Things to do In India
79. I made a bucket list for Indiawith things I’ve done that were awesome and things I want to do. I cross it off as I go and it really shows the awesome experiences you can have in India. Check that out for these tips.
80. Keep in mind it’s the experiences that matter, not just checking things off a list and the journey in India as a whole is a CRAZY experience.
81. You can volunteer here but it’s something I recommend you do a lot of research into. There are many MANY scams here and some are so bad that they take kids from parents (or parents sell them) so that they can have an “orphanage” that westerners will come and give money to and pay to volunteer at.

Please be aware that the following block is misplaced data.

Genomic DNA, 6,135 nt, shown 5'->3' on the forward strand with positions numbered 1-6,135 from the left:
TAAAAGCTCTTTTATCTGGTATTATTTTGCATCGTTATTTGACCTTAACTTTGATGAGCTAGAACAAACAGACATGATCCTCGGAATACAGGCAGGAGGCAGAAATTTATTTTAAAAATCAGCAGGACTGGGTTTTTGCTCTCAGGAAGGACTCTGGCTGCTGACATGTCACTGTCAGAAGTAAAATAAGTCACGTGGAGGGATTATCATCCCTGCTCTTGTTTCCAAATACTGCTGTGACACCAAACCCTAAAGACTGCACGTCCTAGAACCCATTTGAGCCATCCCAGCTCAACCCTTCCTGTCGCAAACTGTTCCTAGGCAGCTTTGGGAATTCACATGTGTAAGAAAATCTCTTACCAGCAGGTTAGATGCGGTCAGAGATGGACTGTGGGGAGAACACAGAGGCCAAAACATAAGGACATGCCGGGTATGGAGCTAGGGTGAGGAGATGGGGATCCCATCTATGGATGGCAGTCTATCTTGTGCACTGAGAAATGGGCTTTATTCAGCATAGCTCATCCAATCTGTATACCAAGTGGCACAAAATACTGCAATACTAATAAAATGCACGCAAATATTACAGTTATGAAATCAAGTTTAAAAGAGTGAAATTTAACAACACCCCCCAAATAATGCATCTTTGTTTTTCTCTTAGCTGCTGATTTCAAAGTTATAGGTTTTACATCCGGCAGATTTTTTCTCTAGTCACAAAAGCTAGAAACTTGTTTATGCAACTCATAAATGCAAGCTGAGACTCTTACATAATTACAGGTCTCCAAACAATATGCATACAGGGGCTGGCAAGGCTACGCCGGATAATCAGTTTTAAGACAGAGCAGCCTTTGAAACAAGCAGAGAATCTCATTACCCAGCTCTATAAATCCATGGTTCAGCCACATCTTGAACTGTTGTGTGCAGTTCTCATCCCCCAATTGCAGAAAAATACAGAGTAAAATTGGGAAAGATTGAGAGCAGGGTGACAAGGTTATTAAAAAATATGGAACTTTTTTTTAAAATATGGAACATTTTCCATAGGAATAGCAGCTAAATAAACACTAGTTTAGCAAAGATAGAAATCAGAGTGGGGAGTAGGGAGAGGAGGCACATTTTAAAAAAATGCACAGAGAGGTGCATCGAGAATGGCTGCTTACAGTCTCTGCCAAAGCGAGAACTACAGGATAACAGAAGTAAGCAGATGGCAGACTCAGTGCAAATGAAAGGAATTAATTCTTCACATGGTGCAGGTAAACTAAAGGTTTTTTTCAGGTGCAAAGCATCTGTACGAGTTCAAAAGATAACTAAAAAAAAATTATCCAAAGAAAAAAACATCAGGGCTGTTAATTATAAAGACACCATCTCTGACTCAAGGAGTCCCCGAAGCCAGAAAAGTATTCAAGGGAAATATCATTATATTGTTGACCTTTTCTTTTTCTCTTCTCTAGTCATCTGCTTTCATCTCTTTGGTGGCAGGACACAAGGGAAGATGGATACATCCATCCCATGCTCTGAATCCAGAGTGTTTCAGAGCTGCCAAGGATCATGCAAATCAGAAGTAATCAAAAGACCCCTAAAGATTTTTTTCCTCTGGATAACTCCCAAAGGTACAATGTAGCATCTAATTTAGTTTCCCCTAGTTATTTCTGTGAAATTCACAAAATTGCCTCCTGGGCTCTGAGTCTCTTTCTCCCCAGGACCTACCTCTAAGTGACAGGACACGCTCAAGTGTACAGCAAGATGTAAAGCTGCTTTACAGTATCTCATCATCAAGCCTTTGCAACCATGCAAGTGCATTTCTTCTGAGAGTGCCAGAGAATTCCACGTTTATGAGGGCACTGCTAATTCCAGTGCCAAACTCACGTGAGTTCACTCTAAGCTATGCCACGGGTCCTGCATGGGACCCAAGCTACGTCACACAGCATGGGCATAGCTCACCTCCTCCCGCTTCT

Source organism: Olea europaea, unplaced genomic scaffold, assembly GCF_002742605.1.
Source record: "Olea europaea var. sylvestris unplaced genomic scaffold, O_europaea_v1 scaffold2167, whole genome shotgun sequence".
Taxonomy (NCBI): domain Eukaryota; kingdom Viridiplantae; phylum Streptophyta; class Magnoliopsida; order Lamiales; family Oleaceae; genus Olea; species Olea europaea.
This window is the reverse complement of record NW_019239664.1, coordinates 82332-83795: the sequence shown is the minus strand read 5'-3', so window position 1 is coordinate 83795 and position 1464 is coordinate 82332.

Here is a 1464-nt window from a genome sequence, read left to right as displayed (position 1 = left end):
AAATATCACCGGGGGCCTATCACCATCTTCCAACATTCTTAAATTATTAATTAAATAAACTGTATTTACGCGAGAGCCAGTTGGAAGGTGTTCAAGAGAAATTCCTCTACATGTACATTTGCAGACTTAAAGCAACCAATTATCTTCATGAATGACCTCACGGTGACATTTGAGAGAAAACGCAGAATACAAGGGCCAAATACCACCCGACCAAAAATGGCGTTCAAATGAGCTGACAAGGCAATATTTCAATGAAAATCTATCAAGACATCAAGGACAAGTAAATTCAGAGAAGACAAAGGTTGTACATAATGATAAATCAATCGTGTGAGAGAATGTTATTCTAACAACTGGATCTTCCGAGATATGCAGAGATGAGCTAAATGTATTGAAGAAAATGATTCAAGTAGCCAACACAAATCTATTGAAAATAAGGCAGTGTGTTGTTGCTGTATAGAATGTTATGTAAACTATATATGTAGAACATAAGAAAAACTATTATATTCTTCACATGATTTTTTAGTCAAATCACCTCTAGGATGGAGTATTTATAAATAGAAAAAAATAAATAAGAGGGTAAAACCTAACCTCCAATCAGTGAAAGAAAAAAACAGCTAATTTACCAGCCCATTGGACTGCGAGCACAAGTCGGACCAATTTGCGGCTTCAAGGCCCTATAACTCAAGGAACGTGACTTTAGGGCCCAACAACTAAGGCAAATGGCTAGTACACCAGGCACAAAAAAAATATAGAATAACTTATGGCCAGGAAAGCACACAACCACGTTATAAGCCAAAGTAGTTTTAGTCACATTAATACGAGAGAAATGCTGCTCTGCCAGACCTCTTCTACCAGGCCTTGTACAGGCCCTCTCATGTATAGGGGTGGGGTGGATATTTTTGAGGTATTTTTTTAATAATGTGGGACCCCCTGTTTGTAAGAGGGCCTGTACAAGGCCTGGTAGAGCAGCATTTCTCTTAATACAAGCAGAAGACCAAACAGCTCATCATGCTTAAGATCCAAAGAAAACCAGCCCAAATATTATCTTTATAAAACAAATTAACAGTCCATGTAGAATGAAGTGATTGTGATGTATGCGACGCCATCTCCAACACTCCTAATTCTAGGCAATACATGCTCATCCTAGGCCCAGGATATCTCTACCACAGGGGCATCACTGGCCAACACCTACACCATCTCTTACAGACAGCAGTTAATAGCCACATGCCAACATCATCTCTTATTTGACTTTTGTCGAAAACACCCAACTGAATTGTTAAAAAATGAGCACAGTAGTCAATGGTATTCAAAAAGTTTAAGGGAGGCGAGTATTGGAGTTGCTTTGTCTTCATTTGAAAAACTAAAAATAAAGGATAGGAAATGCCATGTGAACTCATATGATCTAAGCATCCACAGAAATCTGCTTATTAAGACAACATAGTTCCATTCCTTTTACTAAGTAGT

83. I’ve addressed that there is staring. It’s not only men but in some rural areas, women may stare. It can be unnerving when you are on a train trying to sleep and every time you peek out you see 10 eyes on you. Such is life.
84. It’s not a big “thank you” culture. Thank you’s are understood here so if you tip high, don’t expect a big thank you but instead just a nod.
85. There’s a lot of line jumping. I mean like someone will just walk up to the front of a line and push in — the shocking thing is, no one will say anything! It drives me bonkers. You have to be aggressive.
86. Which leads to this one.. people push, especially in lines but also on transportation. I will never forget riding the local train in Mumbai and beautiful women in sari’s elbowing me and shoving me. There are SO many people in the cities and they PUSH their way through everywhere even supermarkets. You don’t need to yell or even say anything, just make a disappointing clicking noise while you step back into your spot.